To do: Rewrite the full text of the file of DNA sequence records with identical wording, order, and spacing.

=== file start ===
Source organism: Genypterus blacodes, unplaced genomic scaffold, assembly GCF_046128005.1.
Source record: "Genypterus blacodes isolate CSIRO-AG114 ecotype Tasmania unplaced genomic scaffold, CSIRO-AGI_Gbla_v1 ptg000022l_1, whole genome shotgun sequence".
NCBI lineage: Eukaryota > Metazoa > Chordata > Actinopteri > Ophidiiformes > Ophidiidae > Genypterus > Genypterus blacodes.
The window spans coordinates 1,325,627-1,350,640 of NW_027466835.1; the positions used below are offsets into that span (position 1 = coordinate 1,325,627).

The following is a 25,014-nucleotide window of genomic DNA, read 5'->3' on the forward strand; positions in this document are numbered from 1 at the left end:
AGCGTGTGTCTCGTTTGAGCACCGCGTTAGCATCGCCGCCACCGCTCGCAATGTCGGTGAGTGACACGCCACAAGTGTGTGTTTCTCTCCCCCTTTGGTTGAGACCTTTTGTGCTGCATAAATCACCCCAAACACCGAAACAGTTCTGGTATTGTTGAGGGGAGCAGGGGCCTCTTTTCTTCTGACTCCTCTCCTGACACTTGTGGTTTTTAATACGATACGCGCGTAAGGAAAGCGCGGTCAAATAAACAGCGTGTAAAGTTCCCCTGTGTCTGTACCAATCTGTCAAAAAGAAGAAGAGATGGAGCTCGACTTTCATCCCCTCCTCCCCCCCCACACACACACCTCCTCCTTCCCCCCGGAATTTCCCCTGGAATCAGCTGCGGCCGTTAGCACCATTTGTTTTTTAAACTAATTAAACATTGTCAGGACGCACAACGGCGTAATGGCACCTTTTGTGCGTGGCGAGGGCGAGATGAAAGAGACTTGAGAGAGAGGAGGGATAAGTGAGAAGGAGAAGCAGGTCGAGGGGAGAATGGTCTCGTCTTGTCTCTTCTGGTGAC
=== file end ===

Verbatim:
Source organism: Genypterus blacodes, unplaced genomic scaffold, assembly GCF_046128005.1.
Source record: "Genypterus blacodes isolate CSIRO-AG114 ecotype Tasmania unplaced genomic scaffold, CSIRO-AGI_Gbla_v1 ptg000022l_1, whole genome shotgun sequence".
NCBI lineage: Eukaryota > Metazoa > Chordata > Actinopteri > Ophidiiformes > Ophidiidae > Genypterus > Genypterus blacodes.
The window spans coordinates 1,325,627-1,350,640 of NW_027466835.1; the positions used below are offsets into that span (position 1 = coordinate 1,325,627).

The following is a 25,014-nucleotide window of genomic DNA, read 5'->3' on the forward strand; positions in this document are numbered from 1 at the left end:
AGCGTGTGTCTCGTTTGAGCACCGCGTTAGCATCGCCGCCACCGCTCGCAATGTCGGTGAGTGACACGCCACAAGTGTGTGTTTCTCTCCCCCTTTGGTTGAGACCTTTTGTGCTGCATAAATCACCCCAAACACCGAAACAGTTCTGGTATTGTTGAGGGGAGCAGGGGCCTCTTTTCTTCTGACTCCTCTCCTGACACTTGTGGTTTTTAATACGATACGCGCGTAAGGAAAGCGCGGTCAAATAAACAGCGTGTAAAGTTCCCCTGTGTCTGTACCAATCTGTCAAAAAGAAGAAGAGATGGAGCTCGACTTTCATCCCCTCCTCCCCCCCCACACACACACCTCCTCCTTCCCCCCGGAATTTCCCCTGGAATCAGCTGCGGCCGTTAGCACCATTTGTTTTTTAAACTAATTAAACATTGTCAGGACGCACAACGGCGTAATGGCACCTTTTGTGCGTGGCGAGGGCGAGATGAAAGAGACTTGAGAGAGAGGAGGGATAAGTGAGAAGGAGAAGCAGGTCGAGGGGAGAATGGTCTCGTCTTGTCTCTTCTGGTGAC